On Wednesday, the European Commission slapped six financial giants, including Deutsche Bank, Royal Bank of Scotland and JPMorgan, with a total of $2.3 billion in penalties for colluding to rig European and Japanese interest rates for profit. The commission is one of several regulators around the world that have been examining the manipulation of key interest rates such as the London interbank offered rate known as Libor.
In the United States, the Commodity Futures Trading Commission has already penalized four European banks -- RBS, Barclays, UBS and Rabobank -- for their role in the scheme, but the agency, along with the Justice Department, is still investigating domestic banks.
Each of the cases that have been settled so far revealed a corporate culture in which traders bragged about the schemes in emails and Internet chat rooms. Authorities said the latest cases illustrate more of the same brazen disregard for the law.
Between September 2005 and May 2008, traders at the banks worked together before submitting data for the calculation of Euribor as well as their trading and pricing strategies, according to the commission. Regulators learned of the full scope of their deception from traders at Barclays.
A similar scheme was afoot in Japan, where traders at the same banks allegedly worked together to manipulate rates to benefit their bottom line from 2007 to 2010.
"What is shocking about the LIBOR and EURIBOR scandals is not only the manipulation of benchmarks ... but the collusion between banks who are supposed to be competing with each other," said EU Competition Commissioner Joaquín Almunia.
For its part, JPMorgan has only settled allegations relating to the Japanese benchmark rate for $108 million. The bank, along with HSBC and Credit Agricole, maintains its innocence in the Euribor case.
JPMorgan said, "The settlement makes no finding that JPMorgan Chase management had any knowledge or involvement in the conduct at issue, or that the traders' actions had any impact on the firm's LIBOR submissions or the published LIBOR rates."
Citigroup, meanwhile, agreed to a $95 million fine for its participation in the Japanese scheme. It received full immunity for one of the violations by cooperating with authorities, avoiding an additional $74 million fine.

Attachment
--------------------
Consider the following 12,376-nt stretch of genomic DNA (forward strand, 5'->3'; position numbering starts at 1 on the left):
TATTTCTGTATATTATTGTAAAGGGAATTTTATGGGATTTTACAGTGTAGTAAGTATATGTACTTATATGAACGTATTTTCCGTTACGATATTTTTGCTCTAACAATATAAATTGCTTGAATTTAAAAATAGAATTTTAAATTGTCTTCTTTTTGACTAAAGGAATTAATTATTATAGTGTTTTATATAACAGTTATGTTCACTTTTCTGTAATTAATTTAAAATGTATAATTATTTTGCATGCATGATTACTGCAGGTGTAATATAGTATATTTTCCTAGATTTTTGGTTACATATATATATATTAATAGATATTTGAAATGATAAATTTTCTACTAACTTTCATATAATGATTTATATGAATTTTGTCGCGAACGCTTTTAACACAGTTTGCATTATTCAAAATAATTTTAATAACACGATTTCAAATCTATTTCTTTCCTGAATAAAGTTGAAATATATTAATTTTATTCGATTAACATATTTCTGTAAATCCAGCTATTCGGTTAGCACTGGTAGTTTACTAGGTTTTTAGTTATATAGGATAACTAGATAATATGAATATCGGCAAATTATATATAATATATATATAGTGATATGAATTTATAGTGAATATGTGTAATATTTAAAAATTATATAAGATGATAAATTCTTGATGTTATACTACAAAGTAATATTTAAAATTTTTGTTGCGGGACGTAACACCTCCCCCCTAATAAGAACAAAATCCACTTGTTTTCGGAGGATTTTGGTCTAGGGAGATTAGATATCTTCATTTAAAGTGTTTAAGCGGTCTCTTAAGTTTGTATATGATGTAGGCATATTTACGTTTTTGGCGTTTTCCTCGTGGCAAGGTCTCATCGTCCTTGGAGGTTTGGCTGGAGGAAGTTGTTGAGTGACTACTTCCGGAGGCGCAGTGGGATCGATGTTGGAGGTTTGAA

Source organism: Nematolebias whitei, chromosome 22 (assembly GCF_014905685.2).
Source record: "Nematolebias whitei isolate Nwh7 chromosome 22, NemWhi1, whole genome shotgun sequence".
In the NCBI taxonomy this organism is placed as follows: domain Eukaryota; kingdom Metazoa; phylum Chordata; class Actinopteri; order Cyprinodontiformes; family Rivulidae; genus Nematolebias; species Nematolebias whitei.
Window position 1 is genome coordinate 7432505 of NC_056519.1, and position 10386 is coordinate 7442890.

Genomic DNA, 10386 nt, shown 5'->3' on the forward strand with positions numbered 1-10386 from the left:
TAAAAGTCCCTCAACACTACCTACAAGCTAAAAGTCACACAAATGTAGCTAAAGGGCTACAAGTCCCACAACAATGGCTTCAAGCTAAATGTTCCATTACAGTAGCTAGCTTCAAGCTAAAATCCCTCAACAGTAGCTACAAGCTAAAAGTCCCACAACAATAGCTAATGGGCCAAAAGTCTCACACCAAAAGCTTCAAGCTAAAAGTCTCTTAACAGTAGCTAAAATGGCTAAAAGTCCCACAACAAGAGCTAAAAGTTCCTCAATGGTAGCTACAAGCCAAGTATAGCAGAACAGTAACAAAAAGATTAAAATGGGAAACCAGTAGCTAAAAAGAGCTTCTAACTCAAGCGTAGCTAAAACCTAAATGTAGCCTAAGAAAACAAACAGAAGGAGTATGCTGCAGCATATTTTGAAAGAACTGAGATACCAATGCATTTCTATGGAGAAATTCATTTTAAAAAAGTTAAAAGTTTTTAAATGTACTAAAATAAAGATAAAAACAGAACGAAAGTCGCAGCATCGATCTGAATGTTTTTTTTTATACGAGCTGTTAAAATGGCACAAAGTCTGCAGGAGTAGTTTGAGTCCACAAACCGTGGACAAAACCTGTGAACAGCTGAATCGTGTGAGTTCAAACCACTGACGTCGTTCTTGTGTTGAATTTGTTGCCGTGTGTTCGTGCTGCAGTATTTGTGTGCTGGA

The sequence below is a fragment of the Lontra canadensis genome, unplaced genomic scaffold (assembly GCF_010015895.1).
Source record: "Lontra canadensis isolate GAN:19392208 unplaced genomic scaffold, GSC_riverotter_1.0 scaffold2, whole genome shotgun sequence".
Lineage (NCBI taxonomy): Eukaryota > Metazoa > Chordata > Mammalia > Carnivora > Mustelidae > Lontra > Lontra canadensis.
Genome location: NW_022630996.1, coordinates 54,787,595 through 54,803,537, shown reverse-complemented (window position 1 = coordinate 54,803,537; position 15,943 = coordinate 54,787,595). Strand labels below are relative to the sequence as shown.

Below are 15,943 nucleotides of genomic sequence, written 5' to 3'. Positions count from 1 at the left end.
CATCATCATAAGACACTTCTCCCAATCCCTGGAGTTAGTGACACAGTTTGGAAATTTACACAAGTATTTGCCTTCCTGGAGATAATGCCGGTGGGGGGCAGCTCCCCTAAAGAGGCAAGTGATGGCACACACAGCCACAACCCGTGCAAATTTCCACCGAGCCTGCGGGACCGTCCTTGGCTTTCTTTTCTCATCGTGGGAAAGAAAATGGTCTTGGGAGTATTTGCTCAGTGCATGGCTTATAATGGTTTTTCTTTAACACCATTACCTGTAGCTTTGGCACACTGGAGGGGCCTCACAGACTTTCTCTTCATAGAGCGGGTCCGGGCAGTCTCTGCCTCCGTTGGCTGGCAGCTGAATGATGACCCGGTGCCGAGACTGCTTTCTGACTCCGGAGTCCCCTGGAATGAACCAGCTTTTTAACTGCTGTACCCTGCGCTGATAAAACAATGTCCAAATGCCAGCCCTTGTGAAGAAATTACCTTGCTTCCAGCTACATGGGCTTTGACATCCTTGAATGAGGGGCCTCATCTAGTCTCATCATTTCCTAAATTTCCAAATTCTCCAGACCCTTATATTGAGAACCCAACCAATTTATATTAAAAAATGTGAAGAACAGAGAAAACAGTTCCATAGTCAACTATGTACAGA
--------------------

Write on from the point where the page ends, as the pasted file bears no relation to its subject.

"We're pleased to resolve this matter with the European Commission and to put this investigation behind us," said Danielle Romero-Apsilos, a spokeswoman for the bank. "Citi continues to cooperate with other regulators in connection with investigations and inquiries related to various interbank offered rates and other benchmark rates."
The two U.S.banks paid the lowest fines and had the fewest number of traders involved in the scheme.
Deutsche Bank, which is still under investigation by U.S. and British regulators, received the highest fine at $633 million. The bank's chief executive Juergen Fitschen said the charges stem from "past practices of individuals which were in gross violation of Deutsche Bank's values and beliefs."
French banking giant Societe Generale was saddled with the second largest fine at $604 million. Bank officials maintain that its role was limited to one rogue trader who acted without management's knowledge.
Swiss powerhouse UBS avoided a $3.3 billion fine, while Barclays dodged a $937 million fine for revealing the existence of the scheme.
Barclays was the first bank to 'fess up to its role in rigging the rates in June 2012, when it agreed to pay $450 million to settle allegations. UBS followed its lead in December by reaching a $1.5 billion settlement with global authorities, which included the indictment of two of its traders and a guilty plea by its Japanese subsidiary.
The CFTC uncovered evidence of Barclays senior management and numerous traders in London, New York and Tokyo making false reports to improve the bank's trading position dating to 2005. At the height of the recession, the bank submitted low figures to keep rates down and to deflect public scrutiny about its condition.
About a dozen financial institutions, including Barclays and JPMorgan, submit data to set the daily Libor rate. Until recently, that information was collected on behalf of the British Bankers' Association by Thompson Reuters, which calculates the averages and devises the Libor rate.
In July, the association transferred the administration of the benchmark to NYSE Euronext to restore integrity to the system. Critics of the system, however, are skeptical about the transparency in how banks set their daily rates, questioning whether it leaves the process wide open to fraud.
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